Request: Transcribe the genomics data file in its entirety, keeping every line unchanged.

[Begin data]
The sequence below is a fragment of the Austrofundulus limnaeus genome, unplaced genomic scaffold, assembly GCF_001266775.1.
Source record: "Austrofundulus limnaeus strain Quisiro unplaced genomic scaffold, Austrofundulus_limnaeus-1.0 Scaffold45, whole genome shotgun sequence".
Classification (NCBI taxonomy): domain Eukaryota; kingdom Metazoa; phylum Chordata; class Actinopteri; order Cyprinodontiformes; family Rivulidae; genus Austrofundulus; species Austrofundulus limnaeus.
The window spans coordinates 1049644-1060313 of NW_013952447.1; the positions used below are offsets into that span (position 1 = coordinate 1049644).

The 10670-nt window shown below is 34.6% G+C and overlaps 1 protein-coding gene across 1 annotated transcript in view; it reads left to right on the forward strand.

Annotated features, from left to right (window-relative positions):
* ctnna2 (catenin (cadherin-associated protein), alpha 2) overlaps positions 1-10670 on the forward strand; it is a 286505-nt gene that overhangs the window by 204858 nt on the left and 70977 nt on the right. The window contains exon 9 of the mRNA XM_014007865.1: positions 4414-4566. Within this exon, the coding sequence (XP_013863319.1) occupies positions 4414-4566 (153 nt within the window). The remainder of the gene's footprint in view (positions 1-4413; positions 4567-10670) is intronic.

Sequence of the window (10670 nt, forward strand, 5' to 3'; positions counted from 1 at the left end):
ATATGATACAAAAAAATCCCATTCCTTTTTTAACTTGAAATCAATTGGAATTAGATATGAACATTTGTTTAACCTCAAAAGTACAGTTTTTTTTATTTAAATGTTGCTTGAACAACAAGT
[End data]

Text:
The sequence below is a fragment of the Austrofundulus limnaeus genome, unplaced genomic scaffold, assembly GCF_001266775.1.
Source record: "Austrofundulus limnaeus strain Quisiro unplaced genomic scaffold, Austrofundulus_limnaeus-1.0 Scaffold45, whole genome shotgun sequence".
Classification (NCBI taxonomy): domain Eukaryota; kingdom Metazoa; phylum Chordata; class Actinopteri; order Cyprinodontiformes; family Rivulidae; genus Austrofundulus; species Austrofundulus limnaeus.
The window spans coordinates 1049644-1060313 of NW_013952447.1; the positions used below are offsets into that span (position 1 = coordinate 1049644).

The 10670-nt window shown below is 34.6% G+C and overlaps 1 protein-coding gene across 1 annotated transcript in view; it reads left to right on the forward strand.

Annotated features, from left to right (window-relative positions):
* ctnna2 (catenin (cadherin-associated protein), alpha 2) overlaps positions 1-10670 on the forward strand; it is a 286505-nt gene that overhangs the window by 204858 nt on the left and 70977 nt on the right. The window contains exon 9 of the mRNA XM_014007865.1: positions 4414-4566. Within this exon, the coding sequence (XP_013863319.1) occupies positions 4414-4566 (153 nt within the window). The remainder of the gene's footprint in view (positions 1-4413; positions 4567-10670) is intronic.

Sequence of the window (10670 nt, forward strand, 5' to 3'; positions counted from 1 at the left end):
ATATGATACAAAAAAATCCCATTCCTTTTTTAACTTGAAATCAATTGGAATTAGATATGAACATTTGTTTAACCTCAAAAGTACAGTTTTTTTTATTTAAATGTTGCTTGAACAACAAGT